- Maxim Shemetov/Reuters
The Central Bank of Russia just reversed course and unexpectedly cut rates to its lowest level since 2014 as inflation continues to fall at a faster pace than it expects.
The bank lowered its one-week repo rate by 25 basis points to 9.75% from 10.00%, and suggested that more cuts could be coming this year.
This was a reversal from the bank’s earlier positioning. Back at its February meeting, the bank said it saw less room for rate cuts going forward amid rising inflation risks.
Most analysts surveyed had been expecting the CBR to hold steady, according to the Bloomberg consensus.
During the press conference after the decision announcement, central bank governor Elvira Nabiullina suggested that Friday’s cut was not a one-off, but that further monetary easing will be gradual.
“In other words, although the easing cycle has started, Russia’s central bank is not yet on the brink of lowering interest rates dramatically,” William Jackson, Senior Emerging Markets Economist at Capital Economics, wrote.
“For our part, we think the large output gap will mean that both core and headline inflation will fall further, even as the economy recovers,” he added.”This in turn should allow the central bank to undertake a lengthy easing cycle. We expect the one-week repo rate to be lowered to 8.00% this year and 6.00% in 2018.”
Moreover, in the accompanying policy statement, the bank wrote that the inflation slowdown is “overshooting” its forecast and that economic activity continues to recover. “While assessing evolving inflation dynamics and economic developments against the forecast, the Bank of Russia admits the possibility of cutting the key rate gradually in coming Q2-Q3,” it added.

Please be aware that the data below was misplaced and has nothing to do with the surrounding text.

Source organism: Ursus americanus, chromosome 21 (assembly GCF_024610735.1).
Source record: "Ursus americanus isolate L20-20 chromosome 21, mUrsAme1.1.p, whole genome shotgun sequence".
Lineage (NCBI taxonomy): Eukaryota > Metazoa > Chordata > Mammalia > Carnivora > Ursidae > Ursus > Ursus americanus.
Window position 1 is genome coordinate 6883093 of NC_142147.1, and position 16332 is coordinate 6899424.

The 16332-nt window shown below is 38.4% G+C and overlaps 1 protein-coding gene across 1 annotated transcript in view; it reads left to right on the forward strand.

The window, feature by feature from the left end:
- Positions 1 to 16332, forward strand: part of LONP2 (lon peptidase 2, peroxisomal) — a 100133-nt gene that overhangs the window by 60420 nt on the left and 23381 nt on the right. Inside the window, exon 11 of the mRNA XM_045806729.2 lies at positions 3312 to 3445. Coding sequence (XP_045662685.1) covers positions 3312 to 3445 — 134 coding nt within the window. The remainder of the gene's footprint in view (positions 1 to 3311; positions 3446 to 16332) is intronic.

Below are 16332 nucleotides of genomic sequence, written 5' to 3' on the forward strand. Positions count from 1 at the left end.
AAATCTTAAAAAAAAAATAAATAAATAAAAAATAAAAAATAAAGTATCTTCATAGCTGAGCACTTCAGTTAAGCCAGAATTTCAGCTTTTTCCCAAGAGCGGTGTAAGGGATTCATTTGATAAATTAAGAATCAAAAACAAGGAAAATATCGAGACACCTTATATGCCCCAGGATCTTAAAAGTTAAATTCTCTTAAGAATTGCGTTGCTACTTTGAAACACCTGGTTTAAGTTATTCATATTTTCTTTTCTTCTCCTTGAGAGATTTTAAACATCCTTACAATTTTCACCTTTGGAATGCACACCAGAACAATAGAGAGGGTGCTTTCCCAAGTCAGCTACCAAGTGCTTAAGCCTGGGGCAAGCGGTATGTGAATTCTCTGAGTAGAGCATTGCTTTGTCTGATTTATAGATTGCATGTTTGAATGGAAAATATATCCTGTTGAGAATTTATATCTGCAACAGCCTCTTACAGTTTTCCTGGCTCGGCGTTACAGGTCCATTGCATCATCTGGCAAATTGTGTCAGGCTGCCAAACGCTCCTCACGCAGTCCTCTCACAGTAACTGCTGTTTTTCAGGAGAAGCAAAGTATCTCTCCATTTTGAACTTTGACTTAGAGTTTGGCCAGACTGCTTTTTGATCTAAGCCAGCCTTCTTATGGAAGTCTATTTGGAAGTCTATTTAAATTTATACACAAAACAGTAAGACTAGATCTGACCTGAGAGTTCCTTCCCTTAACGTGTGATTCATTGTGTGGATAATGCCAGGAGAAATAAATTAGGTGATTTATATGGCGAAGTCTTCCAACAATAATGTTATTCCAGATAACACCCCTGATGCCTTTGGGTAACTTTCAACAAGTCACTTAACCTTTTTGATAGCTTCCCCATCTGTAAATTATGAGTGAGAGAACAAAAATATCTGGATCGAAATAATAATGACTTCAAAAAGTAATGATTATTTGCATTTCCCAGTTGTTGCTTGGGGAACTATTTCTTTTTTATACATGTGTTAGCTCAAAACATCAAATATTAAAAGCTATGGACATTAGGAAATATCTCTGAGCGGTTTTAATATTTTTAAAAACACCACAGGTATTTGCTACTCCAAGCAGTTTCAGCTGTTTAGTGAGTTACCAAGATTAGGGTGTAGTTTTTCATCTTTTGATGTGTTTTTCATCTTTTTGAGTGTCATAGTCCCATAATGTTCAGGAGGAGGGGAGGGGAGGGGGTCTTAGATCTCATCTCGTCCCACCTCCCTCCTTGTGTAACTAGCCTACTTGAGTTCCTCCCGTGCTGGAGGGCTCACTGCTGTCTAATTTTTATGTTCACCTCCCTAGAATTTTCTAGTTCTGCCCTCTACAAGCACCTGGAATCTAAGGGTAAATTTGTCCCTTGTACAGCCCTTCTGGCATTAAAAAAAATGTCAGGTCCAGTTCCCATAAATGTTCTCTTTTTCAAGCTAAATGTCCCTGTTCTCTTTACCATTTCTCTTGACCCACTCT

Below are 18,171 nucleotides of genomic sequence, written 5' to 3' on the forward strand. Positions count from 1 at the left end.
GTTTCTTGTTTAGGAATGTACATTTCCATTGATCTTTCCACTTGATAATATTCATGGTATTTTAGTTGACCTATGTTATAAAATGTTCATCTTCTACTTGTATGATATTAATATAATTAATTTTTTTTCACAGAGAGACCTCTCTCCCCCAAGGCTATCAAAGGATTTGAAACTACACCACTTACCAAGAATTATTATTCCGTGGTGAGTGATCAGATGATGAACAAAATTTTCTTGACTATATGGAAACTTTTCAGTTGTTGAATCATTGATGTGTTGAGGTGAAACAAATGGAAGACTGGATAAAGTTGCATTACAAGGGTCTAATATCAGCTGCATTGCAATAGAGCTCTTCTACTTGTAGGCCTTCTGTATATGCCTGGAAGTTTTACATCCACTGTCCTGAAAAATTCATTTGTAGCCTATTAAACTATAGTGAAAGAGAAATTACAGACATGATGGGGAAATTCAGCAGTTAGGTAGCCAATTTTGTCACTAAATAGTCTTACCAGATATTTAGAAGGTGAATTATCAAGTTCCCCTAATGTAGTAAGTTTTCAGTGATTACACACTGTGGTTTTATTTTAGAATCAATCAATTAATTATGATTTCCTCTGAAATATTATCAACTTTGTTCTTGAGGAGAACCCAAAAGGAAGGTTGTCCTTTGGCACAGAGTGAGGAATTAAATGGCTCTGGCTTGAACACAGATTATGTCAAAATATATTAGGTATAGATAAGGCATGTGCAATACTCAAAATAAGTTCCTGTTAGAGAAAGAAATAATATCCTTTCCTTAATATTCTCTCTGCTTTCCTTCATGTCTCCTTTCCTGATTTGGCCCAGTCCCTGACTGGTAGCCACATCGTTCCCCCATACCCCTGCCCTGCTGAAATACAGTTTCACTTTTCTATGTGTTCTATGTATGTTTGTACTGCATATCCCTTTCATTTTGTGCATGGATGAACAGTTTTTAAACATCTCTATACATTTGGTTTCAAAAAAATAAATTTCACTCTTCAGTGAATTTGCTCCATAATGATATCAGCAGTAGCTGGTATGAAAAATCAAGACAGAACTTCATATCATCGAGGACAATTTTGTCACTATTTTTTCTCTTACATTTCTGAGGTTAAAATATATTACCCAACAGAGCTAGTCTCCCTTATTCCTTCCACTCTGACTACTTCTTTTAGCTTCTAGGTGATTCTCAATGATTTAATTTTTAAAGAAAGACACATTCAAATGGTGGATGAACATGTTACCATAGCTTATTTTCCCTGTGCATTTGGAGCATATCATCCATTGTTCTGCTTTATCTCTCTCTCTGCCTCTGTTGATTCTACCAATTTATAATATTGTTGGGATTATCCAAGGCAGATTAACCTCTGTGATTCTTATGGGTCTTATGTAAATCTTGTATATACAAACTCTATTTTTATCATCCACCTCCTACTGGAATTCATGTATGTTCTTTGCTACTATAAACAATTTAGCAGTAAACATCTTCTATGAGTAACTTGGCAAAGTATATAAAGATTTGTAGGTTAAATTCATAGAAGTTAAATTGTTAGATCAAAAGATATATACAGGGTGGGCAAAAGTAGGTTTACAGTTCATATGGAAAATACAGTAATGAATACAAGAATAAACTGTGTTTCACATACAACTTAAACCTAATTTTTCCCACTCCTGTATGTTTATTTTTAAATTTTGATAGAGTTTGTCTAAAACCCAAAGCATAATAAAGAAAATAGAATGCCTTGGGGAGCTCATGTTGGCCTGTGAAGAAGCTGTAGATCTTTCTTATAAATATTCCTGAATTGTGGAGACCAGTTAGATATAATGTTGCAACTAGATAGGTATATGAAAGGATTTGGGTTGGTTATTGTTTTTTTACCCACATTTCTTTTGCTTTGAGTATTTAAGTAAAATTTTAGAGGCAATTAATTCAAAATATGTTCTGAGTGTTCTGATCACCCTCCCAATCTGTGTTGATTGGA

Russia’s consumer price index (CPI) rose by 4.6% year-over-year in February, which marked the lowest rate since June 2012. It came in below expectations of a 4.7% uptick and below January’s 5.0% increase.
At the same time, last month saw a slew of less-than-ideal data. Retail sales and construction output tumbled again in February, by 2.6% and 4.5%, respectively, while industrial production slumped by 2.7% after growing by 2.3% in January. (For what it’s worth, retail sales have fallen in 26 consecutive months – a record.)
The Russian ruble ticked up after the announcement, and is higher by 0.6% at 57.0790 per dollar as of 8:15 a.m. ET.
- Markets Insider
This post was updated after the central bank head’s press conference.